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Travel Resources

5 Ways to Travel Around the World in 180 Days (or Less)

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The ancient ruins of Petra. The sunwashed beaches of Bali. The white villages of Santorini. The fabled chateaux of Provence.

If you have a long list of destinations on your travel bucket list, have you ever thought about seeing them all in one go? Doing an around-the-world trip may not be as daunting, or as expensive, as you think. Here are five ways to do it, from the classic “just wing it” approach to luxury cruises and jet tours.

1. Set your own itinerary as you travel around the world.

Is it possible to plan your own trip around the world? Sure! If you’re the type of person who likes everything to be perfectly planned ahead of time, you can book your flights leg by leg, just as you would a shorter trip. This may be the best option for anyone who has a ton of airline miles or travel vouchers to use. “To save money, consider flying into hub cities such as Frankfurt, Germany; London; Istanbul, Doha, Qatar; Seoul, Tokyo, etc., and rely on overland modes of transportation to explore more remote or less touristed areas,” The Washington Post suggests.1

More spontaneous travelers may prefer to book a round-the-world ticket through one of the world’s three airline consortiums: SkyTeam, Star Alliance or Oneworld. Just pick a direction — east or west — and you can travel the world for a single fare. Rules apply to each consortium’s program, of course. Oneworld, for instance, offers both continent-based fares and distance-based fares.2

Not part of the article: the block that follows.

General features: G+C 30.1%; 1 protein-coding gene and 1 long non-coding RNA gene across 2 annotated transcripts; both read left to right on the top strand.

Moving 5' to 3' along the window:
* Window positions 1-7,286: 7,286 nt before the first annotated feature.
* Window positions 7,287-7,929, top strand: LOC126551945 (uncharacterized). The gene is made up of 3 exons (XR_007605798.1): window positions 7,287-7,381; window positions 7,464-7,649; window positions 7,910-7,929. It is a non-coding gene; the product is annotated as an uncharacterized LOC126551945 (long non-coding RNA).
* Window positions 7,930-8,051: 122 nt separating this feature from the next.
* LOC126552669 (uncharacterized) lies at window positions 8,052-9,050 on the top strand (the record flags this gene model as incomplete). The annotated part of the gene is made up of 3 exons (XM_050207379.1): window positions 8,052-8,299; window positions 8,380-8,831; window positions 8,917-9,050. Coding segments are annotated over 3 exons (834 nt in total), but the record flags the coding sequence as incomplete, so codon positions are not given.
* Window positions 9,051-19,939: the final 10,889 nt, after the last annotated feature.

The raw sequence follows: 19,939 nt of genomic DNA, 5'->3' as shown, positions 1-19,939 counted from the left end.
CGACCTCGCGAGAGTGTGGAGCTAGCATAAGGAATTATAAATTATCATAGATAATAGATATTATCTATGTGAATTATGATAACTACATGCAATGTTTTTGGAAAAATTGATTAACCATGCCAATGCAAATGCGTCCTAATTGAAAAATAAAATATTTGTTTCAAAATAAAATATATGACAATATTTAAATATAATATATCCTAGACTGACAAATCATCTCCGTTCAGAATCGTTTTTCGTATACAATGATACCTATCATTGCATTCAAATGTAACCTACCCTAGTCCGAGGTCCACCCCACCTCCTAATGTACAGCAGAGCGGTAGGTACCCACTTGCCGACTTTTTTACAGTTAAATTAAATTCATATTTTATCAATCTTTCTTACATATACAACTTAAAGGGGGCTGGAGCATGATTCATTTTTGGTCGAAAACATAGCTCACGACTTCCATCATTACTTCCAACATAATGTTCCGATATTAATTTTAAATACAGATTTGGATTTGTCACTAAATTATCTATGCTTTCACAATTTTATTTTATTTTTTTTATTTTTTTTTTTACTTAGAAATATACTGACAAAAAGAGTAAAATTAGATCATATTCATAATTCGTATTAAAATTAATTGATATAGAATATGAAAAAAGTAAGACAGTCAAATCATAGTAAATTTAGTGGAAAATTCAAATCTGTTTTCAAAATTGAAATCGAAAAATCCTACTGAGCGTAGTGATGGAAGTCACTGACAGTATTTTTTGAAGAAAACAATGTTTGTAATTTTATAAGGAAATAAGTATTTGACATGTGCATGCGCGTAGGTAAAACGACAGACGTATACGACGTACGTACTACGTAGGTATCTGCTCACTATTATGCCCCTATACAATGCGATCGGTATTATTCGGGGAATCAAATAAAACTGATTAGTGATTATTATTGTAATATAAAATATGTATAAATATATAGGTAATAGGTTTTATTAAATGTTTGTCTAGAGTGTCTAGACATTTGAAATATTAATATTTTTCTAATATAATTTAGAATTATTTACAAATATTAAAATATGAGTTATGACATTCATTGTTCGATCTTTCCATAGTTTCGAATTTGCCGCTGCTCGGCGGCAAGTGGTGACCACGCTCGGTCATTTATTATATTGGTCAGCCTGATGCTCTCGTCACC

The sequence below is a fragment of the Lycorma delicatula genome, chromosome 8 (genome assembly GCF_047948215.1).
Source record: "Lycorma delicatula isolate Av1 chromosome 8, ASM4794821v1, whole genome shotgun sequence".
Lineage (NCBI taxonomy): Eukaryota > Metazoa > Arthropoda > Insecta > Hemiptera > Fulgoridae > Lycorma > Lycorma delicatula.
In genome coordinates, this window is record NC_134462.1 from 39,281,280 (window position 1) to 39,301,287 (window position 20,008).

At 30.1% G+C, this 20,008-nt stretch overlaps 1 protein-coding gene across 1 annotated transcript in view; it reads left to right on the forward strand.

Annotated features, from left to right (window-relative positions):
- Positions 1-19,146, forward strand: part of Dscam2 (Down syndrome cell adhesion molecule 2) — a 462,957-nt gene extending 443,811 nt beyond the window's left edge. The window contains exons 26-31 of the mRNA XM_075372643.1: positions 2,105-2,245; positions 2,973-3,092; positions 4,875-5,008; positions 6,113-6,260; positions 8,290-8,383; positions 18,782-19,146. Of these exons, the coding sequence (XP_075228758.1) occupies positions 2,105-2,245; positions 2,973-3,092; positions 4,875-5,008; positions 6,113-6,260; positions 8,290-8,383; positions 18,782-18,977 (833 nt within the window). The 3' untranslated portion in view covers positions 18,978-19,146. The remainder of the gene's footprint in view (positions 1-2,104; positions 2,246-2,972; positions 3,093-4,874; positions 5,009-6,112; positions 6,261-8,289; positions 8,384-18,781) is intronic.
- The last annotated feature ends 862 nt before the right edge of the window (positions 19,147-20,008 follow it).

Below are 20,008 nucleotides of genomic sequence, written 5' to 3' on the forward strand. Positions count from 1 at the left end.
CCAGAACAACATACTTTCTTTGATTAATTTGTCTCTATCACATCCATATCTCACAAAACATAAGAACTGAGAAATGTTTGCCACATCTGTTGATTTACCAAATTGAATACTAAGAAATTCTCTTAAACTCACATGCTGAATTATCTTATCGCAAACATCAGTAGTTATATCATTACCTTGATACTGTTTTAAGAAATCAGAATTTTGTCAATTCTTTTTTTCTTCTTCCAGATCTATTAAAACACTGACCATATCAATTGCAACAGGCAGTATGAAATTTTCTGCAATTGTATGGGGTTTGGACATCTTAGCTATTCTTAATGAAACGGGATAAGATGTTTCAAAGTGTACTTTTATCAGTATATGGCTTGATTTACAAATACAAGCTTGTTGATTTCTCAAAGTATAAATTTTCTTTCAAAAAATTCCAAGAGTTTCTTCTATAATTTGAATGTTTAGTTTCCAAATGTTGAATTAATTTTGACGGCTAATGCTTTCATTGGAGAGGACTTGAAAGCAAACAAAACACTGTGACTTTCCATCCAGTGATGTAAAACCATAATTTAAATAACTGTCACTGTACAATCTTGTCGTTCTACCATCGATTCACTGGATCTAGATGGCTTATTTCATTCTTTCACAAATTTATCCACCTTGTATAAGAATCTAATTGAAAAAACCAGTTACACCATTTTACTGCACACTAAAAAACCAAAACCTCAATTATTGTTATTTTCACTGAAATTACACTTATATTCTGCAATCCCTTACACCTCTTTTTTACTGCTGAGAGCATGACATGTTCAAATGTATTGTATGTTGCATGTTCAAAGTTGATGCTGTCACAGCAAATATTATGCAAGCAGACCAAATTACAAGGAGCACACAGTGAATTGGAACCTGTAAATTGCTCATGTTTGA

Pros of booking a trip around the world yourself: You have the freedom to design your perfect trip, whether that means visiting gleaming megalopolises or remote islands — or both.

Cons of booking a trip around the world yourself: If you’re not a hyper-organized planner, the logistics can get tangled.

2. Get a travel agent to plan your around-the-world trip.

In our digital age, we sometimes forget how valuable the expertise of a travel agent can be — especially when you’re planning an enormously complex journey. Travel agents can do things that online booking engines can’t, like get you room upgrades at far-flung resorts, or recommend the best times to visit Romania. They can also advise you on the all-important issue of timing, so you can try to avoid wretched weather and tourist crowds. (Here are five reasons travel agents are great for international trips.) You can call a local agent, or use an agency that specializes in around-the-world trips, such as AirTreks, which has 30 years’ experience planning complex routes with up to 25 stops. Play around with AirTreks’ trip planner here.

Pros of using a travel agent: Their guidance can reduce the stress of trip planning, and they may be able to score you upgrades or freebies too.

Cons of using a travel agent: You may want to feel the accomplishment of working out the whole trip yourself.

3. Take an around-the-world group tour.

Some companies organize group tours around the world, which may be the best option for solo or budget-conscious travelers. One company, GEC Travel, offers a 21-day trip for less than $8,000 per person that goes to popular destinations including the Great Wall of China, the Taj Mahal, Dubai, London and Paris.3 But if you’re an intrepid traveler who enjoys striking out on your own or seeing less touristy destinations, a group tour’s probably not for you.

Pros of an around-the-world group tour: Anxious or planning-averse travelers will benefit from the safety and security of a group.

Cons of an around-the-world group tour: Some travelers may not like the rigidity of days spent with the group. And if you get stuck with an unpleasant roommate, that could ruin the whole trip.